Saul had six hundred soldiers who were scared to death, a small view of God, and a large view of the enemy. Jonathan, on the other hand, had one totally committed, young armor-bearer, a large view of God and a realistic view of the enemy ("uncircumcised fellows"). The enemy always appears large and the battle impossible when your view of God is small and when those around you also have a small view of God; fear then rules the day.
Jonathan recognizes something that his own father, the king, misses: God is enough. When God is enough the size of your enemy or the enormity of your battle or need is irrelevant.
Not only does your view of God determine how you view the enemy, it also determines how you treat those around you, especially those "under" you. While Jonathan refreshes his strength by eating honey Saul commands his troops to continue fighting without any refreshments at all. Saul thought that victory depended upon an army motivated by hunger, instead of upon the LORD's assistance.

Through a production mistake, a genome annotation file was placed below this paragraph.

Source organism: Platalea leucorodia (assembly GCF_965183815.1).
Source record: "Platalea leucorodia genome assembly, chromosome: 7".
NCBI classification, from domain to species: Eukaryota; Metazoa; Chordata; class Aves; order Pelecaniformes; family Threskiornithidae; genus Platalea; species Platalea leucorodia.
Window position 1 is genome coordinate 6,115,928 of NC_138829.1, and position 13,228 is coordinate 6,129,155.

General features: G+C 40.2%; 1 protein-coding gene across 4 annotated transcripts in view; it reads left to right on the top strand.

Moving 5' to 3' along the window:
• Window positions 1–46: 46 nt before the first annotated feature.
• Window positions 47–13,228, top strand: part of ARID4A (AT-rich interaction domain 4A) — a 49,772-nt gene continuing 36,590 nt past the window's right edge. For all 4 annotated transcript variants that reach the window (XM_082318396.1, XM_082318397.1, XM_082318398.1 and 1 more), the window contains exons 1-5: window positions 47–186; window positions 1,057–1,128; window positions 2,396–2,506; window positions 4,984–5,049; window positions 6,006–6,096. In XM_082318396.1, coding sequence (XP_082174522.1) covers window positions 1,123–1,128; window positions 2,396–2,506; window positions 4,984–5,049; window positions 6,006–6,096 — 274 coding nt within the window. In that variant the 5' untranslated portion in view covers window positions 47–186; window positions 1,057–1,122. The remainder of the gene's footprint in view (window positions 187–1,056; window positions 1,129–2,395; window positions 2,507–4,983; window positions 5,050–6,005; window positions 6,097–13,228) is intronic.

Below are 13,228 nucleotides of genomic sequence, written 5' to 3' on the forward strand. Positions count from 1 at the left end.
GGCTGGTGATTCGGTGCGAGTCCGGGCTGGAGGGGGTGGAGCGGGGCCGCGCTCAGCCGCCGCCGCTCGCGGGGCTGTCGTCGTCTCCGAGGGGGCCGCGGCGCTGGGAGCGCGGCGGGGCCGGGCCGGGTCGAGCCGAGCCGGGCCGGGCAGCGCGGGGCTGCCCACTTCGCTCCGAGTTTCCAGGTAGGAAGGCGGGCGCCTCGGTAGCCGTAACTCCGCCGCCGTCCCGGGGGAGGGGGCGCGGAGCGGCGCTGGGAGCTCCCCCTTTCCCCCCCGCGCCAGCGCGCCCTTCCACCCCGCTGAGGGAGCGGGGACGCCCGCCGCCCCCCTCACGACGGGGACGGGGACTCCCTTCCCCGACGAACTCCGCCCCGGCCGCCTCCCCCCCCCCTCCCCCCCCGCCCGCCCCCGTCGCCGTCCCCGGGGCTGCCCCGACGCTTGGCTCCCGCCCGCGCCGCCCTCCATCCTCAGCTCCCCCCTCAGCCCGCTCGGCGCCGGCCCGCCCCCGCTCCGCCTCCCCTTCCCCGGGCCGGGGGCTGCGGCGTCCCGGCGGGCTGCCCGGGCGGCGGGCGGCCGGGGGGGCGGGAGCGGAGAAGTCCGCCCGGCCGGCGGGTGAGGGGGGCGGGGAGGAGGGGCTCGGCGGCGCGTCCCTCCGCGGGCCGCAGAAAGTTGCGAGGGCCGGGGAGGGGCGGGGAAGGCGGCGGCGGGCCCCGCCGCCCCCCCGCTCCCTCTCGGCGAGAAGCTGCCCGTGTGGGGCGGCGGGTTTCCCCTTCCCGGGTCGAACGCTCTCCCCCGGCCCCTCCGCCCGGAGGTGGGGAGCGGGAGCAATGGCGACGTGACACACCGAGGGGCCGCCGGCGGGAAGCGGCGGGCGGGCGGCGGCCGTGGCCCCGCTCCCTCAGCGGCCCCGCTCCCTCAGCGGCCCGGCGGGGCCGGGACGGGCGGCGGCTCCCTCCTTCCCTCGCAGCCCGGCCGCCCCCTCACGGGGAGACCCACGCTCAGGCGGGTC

If your life is dominated by anxiety, prayerlessness, and scheming, you may be operating out of a small view of God.
Questions for today's Chronological Bible reading: 1 Samuel 13:23-14:52
- How does God assist Jonathan and his armor bearer in their skirmish with the Philistines?
- What was Saul's main concern when he hears about the Philistine's defeat?
- What energizes all of the Israelites who've been hiding from the enemy?
- How long does Saul reign as king before he builds and altar to the Lord and prays to the LORD?
- What does this tell you about Saul?
- What do the men of Israel do that reveals their lack of respect for Saul's leadership?
Are you fretting or worrying about something? Surrender your care to the Lord, who is mighty in Sstrength and glorious in power.